Ex vivo muscle tissue in a culture dish

Ex vivo muscle models for biomedical applications


Research group of Prof. Tobias Siebert

Our Research

The group of Tobias Siebert is investigating the biomechanical properties and structure-function relationships of the different types of muscle found in the body: smooth muscle found in the internal organs, skeletal muscle that ensures the body movements and cardiac muscle (the muscle of the heart).

The goal of his team is to reveal the basic principles of muscle force generation and to develop organ models. Specifically, there is a critical need for the development of in silico organs that would model the urinary bladder, stomach, intestine, or skeletal muscles, and help us understand dysfunctions of these organs, both for research purposes and also for allowing the simulation of medical procedures and give doctors information about post-surgery effects on the organ functionality.

Focus on the 3Rs

Existing models of organs and muscles are currently not able to reproduce the functionality of the organ as a whole, e.g. to describe both force generation and 3D organ deformation. The development of realistic models involves extensive experimental investigations of the tissue microstructure, as well as bringing together its passive and active characteristics, with its electro-chemical and mechanical properties.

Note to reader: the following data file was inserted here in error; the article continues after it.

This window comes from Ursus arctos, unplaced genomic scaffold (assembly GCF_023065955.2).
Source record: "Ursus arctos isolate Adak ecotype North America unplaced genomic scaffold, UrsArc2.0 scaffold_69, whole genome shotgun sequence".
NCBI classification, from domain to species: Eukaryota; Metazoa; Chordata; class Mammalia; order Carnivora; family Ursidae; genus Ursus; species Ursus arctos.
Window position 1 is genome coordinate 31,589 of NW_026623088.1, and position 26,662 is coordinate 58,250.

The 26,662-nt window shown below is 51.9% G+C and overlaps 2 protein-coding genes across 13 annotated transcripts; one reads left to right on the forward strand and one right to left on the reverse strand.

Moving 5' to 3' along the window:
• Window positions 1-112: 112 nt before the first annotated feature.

In support of the 3R principles, many of the team’s studies are carried out ex vivo, using pig tissues mainly derived from slaughterhouse material. Pig organs like the stomach, intestine and bladder show great structural and functional similarities to human organs and are suitable as substitute models. Ex vivo analyses of tissue strips from the bladder, intestine and stomach serve to determine model parameters. Furthermore, the basic research on skeletal muscle in the Siebert lab is performed ex vivo using isolated rat muscle fibers. Experimental and in silico investigations on healthy organs generally serve the basic understanding and are complemented by investigations on diseased organs that bring additional benefit of social, clinical, and economic interest.


This image shows Raluca Tamas

Raluca Tamas

Dr. rer. nat.

3R-BioMedicUS Scientific Coordinator

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